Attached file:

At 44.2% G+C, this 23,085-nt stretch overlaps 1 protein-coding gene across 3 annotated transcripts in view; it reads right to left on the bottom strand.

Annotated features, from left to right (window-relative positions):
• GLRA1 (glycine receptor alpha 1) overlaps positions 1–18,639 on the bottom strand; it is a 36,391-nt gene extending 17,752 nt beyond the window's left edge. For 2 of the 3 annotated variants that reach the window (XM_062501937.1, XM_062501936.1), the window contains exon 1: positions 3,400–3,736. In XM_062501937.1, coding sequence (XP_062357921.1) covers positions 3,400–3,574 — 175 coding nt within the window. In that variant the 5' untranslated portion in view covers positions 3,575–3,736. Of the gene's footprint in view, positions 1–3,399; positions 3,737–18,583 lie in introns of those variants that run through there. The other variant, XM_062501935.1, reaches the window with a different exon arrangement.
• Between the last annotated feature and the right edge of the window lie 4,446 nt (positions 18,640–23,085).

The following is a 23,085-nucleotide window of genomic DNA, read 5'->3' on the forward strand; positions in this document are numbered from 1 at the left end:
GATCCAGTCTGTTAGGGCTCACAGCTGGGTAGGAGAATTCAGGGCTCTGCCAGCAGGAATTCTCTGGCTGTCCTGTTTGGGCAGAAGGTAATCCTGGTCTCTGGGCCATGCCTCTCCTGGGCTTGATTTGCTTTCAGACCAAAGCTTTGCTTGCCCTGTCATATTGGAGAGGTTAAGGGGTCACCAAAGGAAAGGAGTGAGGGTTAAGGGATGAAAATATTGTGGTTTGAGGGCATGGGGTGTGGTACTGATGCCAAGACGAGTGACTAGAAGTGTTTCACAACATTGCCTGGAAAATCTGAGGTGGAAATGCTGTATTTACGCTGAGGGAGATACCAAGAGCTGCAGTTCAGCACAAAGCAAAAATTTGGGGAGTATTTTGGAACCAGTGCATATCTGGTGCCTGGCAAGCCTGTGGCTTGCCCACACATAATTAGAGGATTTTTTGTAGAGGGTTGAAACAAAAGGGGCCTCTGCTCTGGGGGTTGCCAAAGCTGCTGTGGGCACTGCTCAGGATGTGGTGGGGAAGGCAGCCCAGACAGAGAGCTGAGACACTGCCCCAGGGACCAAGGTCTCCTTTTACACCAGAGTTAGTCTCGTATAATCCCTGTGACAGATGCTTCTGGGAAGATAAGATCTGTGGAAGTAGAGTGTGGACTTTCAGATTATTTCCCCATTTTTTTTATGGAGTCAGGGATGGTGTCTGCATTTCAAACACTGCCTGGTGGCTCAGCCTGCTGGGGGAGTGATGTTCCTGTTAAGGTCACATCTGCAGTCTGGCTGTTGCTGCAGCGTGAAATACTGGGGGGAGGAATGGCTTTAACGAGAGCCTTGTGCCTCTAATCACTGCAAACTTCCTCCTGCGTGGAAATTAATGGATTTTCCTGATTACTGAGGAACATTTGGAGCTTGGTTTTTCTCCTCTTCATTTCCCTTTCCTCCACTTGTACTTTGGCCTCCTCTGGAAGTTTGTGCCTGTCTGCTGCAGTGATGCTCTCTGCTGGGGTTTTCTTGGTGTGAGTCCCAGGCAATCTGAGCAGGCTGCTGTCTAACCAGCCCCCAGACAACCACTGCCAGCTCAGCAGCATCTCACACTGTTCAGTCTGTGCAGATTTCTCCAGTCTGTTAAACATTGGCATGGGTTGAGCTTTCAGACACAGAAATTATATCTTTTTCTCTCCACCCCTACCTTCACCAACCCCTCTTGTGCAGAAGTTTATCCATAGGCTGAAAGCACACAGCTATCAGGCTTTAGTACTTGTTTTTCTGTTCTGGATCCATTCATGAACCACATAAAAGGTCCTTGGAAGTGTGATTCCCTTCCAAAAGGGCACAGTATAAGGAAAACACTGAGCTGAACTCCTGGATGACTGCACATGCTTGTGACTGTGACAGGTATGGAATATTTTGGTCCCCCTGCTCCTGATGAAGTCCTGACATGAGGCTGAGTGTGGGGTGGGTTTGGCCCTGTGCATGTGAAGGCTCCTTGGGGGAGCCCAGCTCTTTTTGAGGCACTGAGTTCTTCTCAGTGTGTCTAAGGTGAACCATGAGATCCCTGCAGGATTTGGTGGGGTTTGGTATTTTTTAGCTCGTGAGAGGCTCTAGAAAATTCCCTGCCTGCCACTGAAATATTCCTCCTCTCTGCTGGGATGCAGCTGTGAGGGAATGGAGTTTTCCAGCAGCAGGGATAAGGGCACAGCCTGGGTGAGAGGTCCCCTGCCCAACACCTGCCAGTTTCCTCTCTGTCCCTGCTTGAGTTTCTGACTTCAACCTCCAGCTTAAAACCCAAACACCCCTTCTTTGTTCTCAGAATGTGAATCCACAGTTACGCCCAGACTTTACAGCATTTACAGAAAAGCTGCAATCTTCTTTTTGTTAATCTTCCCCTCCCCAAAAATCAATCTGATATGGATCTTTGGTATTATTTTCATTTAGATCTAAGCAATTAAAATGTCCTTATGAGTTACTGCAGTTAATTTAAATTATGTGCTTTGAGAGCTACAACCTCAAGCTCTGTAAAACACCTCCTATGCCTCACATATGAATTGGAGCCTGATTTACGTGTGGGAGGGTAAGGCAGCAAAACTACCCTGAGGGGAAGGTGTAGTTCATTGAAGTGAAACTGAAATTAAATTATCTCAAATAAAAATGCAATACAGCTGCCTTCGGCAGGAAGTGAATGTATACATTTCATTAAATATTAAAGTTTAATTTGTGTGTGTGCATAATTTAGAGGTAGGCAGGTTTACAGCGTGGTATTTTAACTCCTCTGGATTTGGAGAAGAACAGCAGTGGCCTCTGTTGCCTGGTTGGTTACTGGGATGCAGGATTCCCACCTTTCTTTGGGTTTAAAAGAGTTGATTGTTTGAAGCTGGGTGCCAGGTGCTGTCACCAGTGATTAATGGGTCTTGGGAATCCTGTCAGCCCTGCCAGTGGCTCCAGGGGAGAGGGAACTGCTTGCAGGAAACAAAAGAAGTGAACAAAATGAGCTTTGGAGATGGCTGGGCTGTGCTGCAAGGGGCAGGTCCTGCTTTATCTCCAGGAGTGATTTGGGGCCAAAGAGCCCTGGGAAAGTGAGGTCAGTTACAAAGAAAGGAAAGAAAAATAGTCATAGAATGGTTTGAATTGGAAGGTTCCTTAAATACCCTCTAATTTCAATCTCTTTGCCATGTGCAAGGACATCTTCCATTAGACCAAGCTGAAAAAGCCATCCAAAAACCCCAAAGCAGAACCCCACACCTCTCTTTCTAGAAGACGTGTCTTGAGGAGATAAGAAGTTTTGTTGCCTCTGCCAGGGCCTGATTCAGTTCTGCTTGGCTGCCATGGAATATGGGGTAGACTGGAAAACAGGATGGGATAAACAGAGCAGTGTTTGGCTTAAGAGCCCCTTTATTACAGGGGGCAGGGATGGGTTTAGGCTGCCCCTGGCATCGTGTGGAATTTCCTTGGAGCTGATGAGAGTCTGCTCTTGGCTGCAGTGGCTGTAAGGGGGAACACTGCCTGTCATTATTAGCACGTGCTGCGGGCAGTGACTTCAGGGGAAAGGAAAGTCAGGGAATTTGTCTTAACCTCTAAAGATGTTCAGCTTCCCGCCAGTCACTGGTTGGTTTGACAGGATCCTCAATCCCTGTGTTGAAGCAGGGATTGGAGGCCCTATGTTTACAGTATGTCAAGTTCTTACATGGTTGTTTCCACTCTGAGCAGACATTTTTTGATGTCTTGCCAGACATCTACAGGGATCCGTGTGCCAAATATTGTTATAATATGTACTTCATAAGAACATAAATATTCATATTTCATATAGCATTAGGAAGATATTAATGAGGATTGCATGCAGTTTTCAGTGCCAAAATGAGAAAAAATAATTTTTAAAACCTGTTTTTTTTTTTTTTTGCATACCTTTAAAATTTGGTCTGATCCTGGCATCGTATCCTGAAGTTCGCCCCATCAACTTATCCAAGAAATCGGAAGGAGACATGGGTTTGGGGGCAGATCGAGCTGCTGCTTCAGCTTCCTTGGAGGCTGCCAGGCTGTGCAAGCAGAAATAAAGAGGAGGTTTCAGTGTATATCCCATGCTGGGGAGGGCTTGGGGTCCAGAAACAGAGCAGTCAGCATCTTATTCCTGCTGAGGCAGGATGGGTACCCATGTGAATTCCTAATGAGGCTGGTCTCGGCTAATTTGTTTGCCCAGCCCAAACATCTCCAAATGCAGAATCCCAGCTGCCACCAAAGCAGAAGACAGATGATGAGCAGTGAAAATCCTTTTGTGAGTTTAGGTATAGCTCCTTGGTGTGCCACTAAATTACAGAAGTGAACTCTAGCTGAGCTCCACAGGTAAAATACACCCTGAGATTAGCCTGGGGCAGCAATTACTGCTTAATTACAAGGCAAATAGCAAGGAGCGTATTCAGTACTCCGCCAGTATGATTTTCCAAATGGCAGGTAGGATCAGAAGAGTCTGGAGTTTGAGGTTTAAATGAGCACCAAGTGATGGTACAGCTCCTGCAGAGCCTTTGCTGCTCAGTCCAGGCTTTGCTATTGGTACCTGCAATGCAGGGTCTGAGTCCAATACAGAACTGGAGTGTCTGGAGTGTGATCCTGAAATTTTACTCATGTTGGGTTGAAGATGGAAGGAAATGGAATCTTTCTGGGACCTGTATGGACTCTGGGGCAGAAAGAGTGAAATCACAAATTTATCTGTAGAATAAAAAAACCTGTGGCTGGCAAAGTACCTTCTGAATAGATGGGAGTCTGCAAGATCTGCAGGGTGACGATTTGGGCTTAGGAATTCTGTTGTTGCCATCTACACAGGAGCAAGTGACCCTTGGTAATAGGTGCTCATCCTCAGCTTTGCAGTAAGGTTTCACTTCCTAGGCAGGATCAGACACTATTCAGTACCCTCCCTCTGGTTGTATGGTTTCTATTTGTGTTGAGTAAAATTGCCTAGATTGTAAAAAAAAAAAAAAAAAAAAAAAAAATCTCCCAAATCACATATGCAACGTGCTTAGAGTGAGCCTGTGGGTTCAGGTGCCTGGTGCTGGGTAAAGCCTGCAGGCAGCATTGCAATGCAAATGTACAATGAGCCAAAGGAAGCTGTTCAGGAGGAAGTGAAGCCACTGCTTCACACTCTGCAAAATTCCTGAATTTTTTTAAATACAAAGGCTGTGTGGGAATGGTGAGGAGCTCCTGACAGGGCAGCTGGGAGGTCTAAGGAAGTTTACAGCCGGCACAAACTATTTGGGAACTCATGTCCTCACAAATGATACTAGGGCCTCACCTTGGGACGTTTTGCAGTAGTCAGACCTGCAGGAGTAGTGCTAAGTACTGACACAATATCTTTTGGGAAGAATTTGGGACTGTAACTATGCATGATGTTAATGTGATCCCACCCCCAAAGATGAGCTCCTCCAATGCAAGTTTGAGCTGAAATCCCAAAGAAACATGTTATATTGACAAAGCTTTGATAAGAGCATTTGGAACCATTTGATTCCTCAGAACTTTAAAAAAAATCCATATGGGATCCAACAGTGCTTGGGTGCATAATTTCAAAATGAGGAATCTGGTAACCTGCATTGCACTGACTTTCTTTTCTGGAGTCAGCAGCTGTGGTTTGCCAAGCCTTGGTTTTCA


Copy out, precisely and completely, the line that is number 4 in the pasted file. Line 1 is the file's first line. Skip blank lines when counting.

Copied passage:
• Between the last annotated feature and the right edge of the window lie 4,446 nt (positions 18,640–23,085).